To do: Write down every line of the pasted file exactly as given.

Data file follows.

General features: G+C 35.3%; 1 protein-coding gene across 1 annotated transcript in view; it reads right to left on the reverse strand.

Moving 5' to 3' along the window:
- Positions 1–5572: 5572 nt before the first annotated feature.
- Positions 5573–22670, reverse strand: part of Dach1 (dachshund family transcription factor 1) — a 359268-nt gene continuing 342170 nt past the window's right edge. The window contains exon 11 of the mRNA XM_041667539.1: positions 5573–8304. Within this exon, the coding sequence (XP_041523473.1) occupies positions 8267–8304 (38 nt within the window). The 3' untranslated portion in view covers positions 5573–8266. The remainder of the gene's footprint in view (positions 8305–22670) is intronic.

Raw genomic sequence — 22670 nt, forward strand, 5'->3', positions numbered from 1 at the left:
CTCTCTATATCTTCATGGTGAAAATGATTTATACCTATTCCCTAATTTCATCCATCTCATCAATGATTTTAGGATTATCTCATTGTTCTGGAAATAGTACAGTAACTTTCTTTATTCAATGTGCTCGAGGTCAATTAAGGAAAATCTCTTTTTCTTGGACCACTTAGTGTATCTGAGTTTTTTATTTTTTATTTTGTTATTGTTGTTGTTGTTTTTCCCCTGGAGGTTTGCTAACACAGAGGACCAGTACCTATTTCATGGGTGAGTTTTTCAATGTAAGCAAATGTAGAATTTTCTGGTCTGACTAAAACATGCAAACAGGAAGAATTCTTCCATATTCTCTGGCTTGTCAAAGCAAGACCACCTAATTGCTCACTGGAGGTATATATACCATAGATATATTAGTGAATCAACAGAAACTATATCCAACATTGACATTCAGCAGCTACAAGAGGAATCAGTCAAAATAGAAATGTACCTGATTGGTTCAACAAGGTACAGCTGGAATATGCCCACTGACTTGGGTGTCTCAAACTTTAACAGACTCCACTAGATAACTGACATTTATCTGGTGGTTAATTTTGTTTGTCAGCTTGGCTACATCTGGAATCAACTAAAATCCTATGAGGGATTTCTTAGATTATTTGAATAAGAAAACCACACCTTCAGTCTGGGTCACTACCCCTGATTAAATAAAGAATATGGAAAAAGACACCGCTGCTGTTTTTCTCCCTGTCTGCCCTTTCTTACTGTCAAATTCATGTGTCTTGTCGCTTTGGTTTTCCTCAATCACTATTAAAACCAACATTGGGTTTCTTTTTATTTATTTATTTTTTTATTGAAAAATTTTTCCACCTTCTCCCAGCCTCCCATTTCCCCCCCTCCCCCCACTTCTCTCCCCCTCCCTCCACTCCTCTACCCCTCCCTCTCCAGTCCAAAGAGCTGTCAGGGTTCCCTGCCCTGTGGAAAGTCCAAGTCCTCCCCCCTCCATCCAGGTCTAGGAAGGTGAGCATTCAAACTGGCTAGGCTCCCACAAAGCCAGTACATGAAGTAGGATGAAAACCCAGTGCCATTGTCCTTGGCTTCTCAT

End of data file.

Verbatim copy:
General features: G+C 35.3%; 1 protein-coding gene across 1 annotated transcript in view; it reads right to left on the reverse strand.

Moving 5' to 3' along the window:
- Positions 1–5572: 5572 nt before the first annotated feature.
- Positions 5573–22670, reverse strand: part of Dach1 (dachshund family transcription factor 1) — a 359268-nt gene continuing 342170 nt past the window's right edge. The window contains exon 11 of the mRNA XM_041667539.1: positions 5573–8304. Within this exon, the coding sequence (XP_041523473.1) occupies positions 8267–8304 (38 nt within the window). The 3' untranslated portion in view covers positions 5573–8266. The remainder of the gene's footprint in view (positions 8305–22670) is intronic.

Raw genomic sequence — 22670 nt, forward strand, 5'->3', positions numbered from 1 at the left:
CTCTCTATATCTTCATGGTGAAAATGATTTATACCTATTCCCTAATTTCATCCATCTCATCAATGATTTTAGGATTATCTCATTGTTCTGGAAATAGTACAGTAACTTTCTTTATTCAATGTGCTCGAGGTCAATTAAGGAAAATCTCTTTTTCTTGGACCACTTAGTGTATCTGAGTTTTTTATTTTTTATTTTGTTATTGTTGTTGTTGTTTTTCCCCTGGAGGTTTGCTAACACAGAGGACCAGTACCTATTTCATGGGTGAGTTTTTCAATGTAAGCAAATGTAGAATTTTCTGGTCTGACTAAAACATGCAAACAGGAAGAATTCTTCCATATTCTCTGGCTTGTCAAAGCAAGACCACCTAATTGCTCACTGGAGGTATATATACCATAGATATATTAGTGAATCAACAGAAACTATATCCAACATTGACATTCAGCAGCTACAAGAGGAATCAGTCAAAATAGAAATGTACCTGATTGGTTCAACAAGGTACAGCTGGAATATGCCCACTGACTTGGGTGTCTCAAACTTTAACAGACTCCACTAGATAACTGACATTTATCTGGTGGTTAATTTTGTTTGTCAGCTTGGCTACATCTGGAATCAACTAAAATCCTATGAGGGATTTCTTAGATTATTTGAATAAGAAAACCACACCTTCAGTCTGGGTCACTACCCCTGATTAAATAAAGAATATGGAAAAAGACACCGCTGCTGTTTTTCTCCCTGTCTGCCCTTTCTTACTGTCAAATTCATGTGTCTTGTCGCTTTGGTTTTCCTCAATCACTATTAAAACCAACATTGGGTTTCTTTTTATTTATTTATTTTTTTATTGAAAAATTTTTCCACCTTCTCCCAGCCTCCCATTTCCCCCCCTCCCCCCACTTCTCTCCCCCTCCCTCCACTCCTCTACCCCTCCCTCTCCAGTCCAAAGAGCTGTCAGGGTTCCCTGCCCTGTGGAAAGTCCAAGTCCTCCCCCCTCCATCCAGGTCTAGGAAGGTGAGCATTCAAACTGGCTAGGCTCCCACAAAGCCAGTACATGAAGTAGGATGAAAACCCAGTGCCATTGTCCTTGGCTTCTCAT